House Leadership Race Could See Hoyer, Van Hollen in Line
If Nancy Pelosi resigns, Maryland Democratic Congressmen could emerge as minority leader in the House of Representatives.
By Kelsi Loos for Capital News Service
Maryland Democratic Reps. Steny Hoyer and Chris Van Hollen are among the names in play in the Democratic leadership election at the end of the month, political observers say.
Both Minority Whip Hoyer and Budget ranking member Van Hollen are already among the caucus brain trust, but experts say either could emerge as minority leader should Nancy Pelosi step down. Pelosi has not said whether she will run again this term but the fact that she has postponed the leadership elections to Nov. 29 has led to some speculation that she might not.
Her staff told the San Francisco Chronicle, "Retirement is not an operative word."
If Pelosi does resign, it likely would be on her own terms because no Democrats have publicly moved to challenge her seat.
A possible candidate for minority leader, Rep. James Clyburn, D-S.C., told MSNBC, "It all depends on what Nancy wants to do. If she wants to run for reelection, I guarantee you she will get re-elected. She has the votes to do that."
This is a contrast to 2010, when there were calls for Pelosi to step down after her party lost control of the House. The fact that she did not step aside then is a sign that she will likely hold onto her seat now, said George Washington University professor Christopher Deering.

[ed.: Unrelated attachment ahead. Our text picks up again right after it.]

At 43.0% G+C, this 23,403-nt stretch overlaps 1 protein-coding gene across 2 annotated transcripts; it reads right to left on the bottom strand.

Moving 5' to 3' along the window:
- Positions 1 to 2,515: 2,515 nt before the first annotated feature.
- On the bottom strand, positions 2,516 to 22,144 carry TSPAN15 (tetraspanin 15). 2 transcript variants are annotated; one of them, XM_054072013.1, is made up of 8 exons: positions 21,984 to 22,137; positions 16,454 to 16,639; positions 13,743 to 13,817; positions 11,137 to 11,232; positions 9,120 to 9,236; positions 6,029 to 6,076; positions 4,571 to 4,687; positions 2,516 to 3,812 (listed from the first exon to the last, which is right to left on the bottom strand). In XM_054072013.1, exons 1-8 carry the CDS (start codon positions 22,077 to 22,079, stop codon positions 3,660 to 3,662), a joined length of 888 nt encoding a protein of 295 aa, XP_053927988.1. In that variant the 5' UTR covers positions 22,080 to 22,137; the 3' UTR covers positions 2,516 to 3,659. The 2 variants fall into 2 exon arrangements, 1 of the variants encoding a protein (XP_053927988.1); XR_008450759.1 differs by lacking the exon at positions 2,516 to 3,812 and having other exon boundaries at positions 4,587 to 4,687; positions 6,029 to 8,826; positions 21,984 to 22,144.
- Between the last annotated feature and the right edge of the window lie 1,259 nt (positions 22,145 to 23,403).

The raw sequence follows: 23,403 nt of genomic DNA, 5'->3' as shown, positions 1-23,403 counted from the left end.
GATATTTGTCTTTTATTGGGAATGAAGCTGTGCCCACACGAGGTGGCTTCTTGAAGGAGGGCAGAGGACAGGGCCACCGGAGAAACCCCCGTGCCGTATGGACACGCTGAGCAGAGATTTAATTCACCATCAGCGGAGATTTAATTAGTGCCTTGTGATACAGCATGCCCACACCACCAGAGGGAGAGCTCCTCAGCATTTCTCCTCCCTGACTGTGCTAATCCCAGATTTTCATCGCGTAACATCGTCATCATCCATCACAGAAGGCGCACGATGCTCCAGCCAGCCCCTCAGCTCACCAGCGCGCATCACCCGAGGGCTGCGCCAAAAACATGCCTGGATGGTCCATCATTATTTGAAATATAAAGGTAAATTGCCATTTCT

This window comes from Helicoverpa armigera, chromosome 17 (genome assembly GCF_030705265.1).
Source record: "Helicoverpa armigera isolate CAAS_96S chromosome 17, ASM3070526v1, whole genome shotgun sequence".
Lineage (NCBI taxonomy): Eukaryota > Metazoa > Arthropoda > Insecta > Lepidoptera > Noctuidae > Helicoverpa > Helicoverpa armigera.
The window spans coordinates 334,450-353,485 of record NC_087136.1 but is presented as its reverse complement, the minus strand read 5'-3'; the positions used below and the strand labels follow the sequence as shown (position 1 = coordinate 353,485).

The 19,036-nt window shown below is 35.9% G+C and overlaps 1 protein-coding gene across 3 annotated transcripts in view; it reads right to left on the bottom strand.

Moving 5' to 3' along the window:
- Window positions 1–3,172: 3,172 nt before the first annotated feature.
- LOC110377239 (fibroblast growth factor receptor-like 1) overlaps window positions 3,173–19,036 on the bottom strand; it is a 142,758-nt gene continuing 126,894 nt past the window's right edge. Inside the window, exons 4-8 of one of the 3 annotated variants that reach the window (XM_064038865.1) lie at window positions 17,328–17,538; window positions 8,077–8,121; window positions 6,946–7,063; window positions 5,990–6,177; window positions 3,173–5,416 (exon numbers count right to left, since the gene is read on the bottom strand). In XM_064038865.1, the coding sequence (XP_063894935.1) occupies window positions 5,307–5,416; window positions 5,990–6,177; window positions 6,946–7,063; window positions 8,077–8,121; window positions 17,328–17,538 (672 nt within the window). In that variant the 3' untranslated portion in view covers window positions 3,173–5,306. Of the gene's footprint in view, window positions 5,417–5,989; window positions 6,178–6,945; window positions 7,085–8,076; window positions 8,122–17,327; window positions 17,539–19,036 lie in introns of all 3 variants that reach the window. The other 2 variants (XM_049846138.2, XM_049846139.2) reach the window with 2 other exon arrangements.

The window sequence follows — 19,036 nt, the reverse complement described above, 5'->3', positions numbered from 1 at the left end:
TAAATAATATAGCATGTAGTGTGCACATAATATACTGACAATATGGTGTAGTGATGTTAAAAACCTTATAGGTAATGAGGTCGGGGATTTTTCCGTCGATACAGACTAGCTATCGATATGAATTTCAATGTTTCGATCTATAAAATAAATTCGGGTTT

"I think it is less likely (she would step down) given that she kind of broke the mold a bit," said Deering, explaining that majority leaders whose parties lose the House generally do give up their seat.
If Pelosi were ready to retire, it would make sense for her to wait until next year to allow her potential replacement the normal time to campaign, said University of Wisconsin professor, David Canon.
If she were to resign, the most likely replacements would be Hoyer, Van Hollen or Clyburn, according Canon.
Hoyer would be the next in the chain of succession as Democratic whip. "There is a tendency to just go up the leadership ladder and (Hoyer) is next in line. On the other hand, he is 73 years old," said Canon.
Age would also be an issue for Clyburn who is 72. However, as assistant Democratic Party leader, he is close to Pelosi. The office was created for him, a sign that the party wants him in a leadership position, according to Canon who also pointed out that Clyburn has appeal as a moderate voice in the Congressional Black Caucus. Clyburn would also be the first African-American Democratic House leader.
Van Hollen is younger, 53, and has built a high profile as a ranking member of the Budget Committee. He also played a key role as a past Democratic Congressional Campaign Committee chairman, which makes him popular with other members.
"They're the ones in charge of handing out the money," said Canon adding, "He's someone who creates a lot of goodwill."
Pelosi, Hoyer and Van Hollen could not be reached for comment.
Pelosi may be the only one who knows if Democrats will need to make any changes at the end of the month, nevertheless, George Washington University professor Danny Hayes was not surprised at people trying to predict the future.
"There is always speculation when you have either changes in control or, in this case, essentially continuation of the status quo."